On road surfaces with all other parameters being equal, low-color temperature road lighting provides higher brightness in the driver’s direction compared to high-color temperature road lighting. When obstacles appear on the road, it also facilitates the timely detection of these obstacles by drivers, thereby improving the safety of nighttime driving.
- Visual sensitivity
Due to the yellowing effect of the crystalline lens that occurs with age, the sensitivity of the eyes of middle-aged and elderly individuals to blue light decreases over time. In other words, even if warm white (or yellow) and cool white street lights have the same objective brightness on the road, the subjective brightness is higher for warm white or yellow light in the eyes of middle-aged and elderly drivers.
This means that under the same conditions, warm white or yellow light is more advantageous for middle-aged and elderly drivers to detect potential obstacles on the road.
There’s another interesting point to note. It is generally believed that low color temperature light has slightly less scattering in the air compared to high color temperature light. This is why the light emitted by car fog lights is yellow and also explains the “whiteness” scene under high color temperature LED street lights. In today’s environment with a high concentration of atmospheric particles, warm white street lighting does have certain advantages.
Benefits of Warm White Street Lights Compared to Other Color Options
- Enhanced Visual Comfort
Warm white lighting tends to be easier on the eyes and provides a more comfortable viewing experience. It creates a softer and gentler illumination that reduces eye strain and fatigue, particularly in outdoor environments. This can be especially important for pedestrians and drivers who need clear visibility without harsh glare.
- Health and Circadian Rhythm
Warm white light has a lower color temperature compared to cooler white light. It contains fewer blue wavelengths, which are known to suppress the production of melatonin, a hormone that regulates sleep-wake cycles. By emitting less blue light, warm white lights are generally considered less disruptive to circadian rhythms, making them a more suitable option for nighttime illumination.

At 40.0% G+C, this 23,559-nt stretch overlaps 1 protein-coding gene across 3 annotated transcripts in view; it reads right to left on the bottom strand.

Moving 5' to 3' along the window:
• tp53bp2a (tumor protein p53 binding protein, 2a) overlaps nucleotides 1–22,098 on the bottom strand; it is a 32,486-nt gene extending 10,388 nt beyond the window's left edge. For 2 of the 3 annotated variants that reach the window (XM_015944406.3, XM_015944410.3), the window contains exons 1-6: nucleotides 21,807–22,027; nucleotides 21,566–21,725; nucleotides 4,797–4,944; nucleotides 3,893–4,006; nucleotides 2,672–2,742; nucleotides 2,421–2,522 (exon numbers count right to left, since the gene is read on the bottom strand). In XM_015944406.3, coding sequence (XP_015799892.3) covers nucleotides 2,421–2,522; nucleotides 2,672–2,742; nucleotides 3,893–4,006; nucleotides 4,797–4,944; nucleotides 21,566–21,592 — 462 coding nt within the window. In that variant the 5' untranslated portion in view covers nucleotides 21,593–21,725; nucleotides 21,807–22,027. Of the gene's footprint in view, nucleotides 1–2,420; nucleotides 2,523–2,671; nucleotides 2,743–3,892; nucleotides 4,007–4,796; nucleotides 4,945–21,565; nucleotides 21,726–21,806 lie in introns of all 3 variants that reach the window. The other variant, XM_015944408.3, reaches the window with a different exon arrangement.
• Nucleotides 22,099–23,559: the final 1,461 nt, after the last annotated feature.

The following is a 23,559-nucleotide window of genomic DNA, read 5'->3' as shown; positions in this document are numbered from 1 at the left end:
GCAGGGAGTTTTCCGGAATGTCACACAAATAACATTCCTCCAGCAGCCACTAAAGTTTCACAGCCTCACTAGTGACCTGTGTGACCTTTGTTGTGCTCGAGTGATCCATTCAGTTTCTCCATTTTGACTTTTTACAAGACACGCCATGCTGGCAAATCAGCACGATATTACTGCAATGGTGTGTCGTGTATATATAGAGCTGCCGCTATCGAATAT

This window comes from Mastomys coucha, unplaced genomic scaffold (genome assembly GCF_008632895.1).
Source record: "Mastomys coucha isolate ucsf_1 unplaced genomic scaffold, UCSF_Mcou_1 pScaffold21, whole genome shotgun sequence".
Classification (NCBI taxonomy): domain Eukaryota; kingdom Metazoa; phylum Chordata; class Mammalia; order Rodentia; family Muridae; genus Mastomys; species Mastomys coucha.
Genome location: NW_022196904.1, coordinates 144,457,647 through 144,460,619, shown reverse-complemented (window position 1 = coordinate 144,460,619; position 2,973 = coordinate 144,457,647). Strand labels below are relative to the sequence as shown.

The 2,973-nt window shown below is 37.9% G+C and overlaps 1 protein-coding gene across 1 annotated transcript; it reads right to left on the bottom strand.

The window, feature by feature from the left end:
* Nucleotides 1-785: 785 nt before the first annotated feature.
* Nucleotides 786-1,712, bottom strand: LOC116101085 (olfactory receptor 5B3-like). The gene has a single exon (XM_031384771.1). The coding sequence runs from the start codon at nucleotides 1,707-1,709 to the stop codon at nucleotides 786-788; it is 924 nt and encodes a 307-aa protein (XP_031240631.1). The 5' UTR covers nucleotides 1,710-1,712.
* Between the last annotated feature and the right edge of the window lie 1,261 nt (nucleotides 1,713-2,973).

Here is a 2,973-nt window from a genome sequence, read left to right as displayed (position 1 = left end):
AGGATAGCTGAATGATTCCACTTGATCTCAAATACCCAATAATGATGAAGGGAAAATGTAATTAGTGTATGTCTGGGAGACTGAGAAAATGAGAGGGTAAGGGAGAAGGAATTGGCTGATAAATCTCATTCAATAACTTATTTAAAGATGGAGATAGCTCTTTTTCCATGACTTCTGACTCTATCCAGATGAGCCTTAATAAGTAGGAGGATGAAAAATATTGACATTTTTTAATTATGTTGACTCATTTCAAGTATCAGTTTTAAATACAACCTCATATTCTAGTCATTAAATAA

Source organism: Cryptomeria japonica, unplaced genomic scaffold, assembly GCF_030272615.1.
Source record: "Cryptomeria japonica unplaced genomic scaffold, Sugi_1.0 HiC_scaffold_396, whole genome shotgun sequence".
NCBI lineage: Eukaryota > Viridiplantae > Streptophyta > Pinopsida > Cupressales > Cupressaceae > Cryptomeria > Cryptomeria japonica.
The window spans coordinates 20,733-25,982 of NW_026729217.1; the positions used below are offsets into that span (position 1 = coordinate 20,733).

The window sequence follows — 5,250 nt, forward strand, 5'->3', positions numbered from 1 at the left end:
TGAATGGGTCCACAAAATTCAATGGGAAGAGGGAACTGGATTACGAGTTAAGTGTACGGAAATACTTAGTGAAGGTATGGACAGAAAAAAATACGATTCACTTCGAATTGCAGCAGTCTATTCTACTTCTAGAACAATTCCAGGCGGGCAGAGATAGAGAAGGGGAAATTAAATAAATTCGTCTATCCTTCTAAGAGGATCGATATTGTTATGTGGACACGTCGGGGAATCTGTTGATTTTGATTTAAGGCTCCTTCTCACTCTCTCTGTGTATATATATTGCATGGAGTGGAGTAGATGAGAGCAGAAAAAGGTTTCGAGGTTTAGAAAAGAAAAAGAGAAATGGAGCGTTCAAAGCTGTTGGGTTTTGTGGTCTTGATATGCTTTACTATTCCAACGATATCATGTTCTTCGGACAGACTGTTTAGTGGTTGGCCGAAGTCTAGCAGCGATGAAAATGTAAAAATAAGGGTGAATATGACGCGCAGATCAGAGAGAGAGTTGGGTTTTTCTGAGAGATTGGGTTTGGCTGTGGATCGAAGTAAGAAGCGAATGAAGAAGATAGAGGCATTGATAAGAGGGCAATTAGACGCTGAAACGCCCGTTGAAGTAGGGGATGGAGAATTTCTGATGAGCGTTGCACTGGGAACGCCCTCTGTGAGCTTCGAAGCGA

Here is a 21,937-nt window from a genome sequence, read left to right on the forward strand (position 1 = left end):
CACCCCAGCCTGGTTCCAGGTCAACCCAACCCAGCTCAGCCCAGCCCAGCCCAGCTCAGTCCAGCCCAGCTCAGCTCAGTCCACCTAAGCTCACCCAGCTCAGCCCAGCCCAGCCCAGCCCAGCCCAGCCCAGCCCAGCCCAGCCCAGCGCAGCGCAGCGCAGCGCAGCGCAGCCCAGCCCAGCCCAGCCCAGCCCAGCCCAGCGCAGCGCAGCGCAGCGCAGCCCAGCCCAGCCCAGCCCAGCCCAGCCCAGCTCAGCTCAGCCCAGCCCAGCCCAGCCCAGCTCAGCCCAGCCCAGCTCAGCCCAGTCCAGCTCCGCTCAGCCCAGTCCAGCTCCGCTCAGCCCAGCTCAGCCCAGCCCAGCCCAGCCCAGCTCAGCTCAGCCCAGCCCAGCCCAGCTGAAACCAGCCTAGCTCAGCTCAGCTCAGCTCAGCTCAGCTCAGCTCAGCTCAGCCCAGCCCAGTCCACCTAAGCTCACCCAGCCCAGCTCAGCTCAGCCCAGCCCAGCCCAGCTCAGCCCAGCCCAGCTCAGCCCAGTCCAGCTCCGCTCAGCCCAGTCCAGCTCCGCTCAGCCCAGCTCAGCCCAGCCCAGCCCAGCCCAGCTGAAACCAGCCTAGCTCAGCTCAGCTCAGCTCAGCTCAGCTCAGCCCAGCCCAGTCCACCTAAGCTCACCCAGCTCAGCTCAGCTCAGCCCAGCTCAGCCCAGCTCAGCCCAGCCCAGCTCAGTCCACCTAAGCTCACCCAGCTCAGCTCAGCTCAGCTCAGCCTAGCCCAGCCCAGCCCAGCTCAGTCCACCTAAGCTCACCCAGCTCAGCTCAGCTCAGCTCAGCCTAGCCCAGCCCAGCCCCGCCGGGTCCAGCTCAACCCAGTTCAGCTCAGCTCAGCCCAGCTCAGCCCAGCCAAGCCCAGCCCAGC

- Improved Color Rendering
Warm white lighting typically provides better color rendering compared to cooler white lights. It accurately represents colors and enhances the visibility of objects, textures, and details. This is particularly beneficial in outdoor settings where accurate color perception is important, such as identifying traffic signals, signs, and distinguishing objects.
- Relaxing and Calming Atmosphere
The color temperature of lighting has a psychological impact on individuals. Warm white lighting has a soothing effect on the human mind and body. It promotes a sense of intimacy, relaxation, and well-being. The warm white color temperature, resembling the soft golden glow of sunset or candlelight, creates a sense of relaxation and comfort. This can be particularly beneficial in public spaces, parks, and residential areas, where creating a tranquil and inviting environment is desired.
- Cozy and Inviting Ambiance
Warm white lighting creates a cozy and inviting ambiance. The warm, yellowish hue is often associated with comfort, relaxation, and a sense of familiarity. This can contribute to a pleasant and welcoming atmosphere in outdoor spaces, making people feel more at ease and enhancing their overall experience.
- Historical and Cultural Associations
Warm white lighting is often associated with traditional street lighting. Many cities and communities have a long history of using warm white lights, and their presence can evoke a sense of nostalgia and reflect the cultural heritage of a place. This can enhance the aesthetic appeal and character of the area.
- Integration with Existing Lighting Infrastructure
In many cases, warm white lighting complements the warm tones of residential buildings and is already widely used in existing street lighting infrastructure. This helps maintain the aesthetic appeal and character of residential areas, contributing to a cohesive and visually pleasing streetscape. Additionally, choosing warm white street lights for new installations or replacements allows for consistency and compatibility with the surrounding lighting, making maintenance and management more convenient.
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Resource link: Why Don’t Highways have LED Street Lights?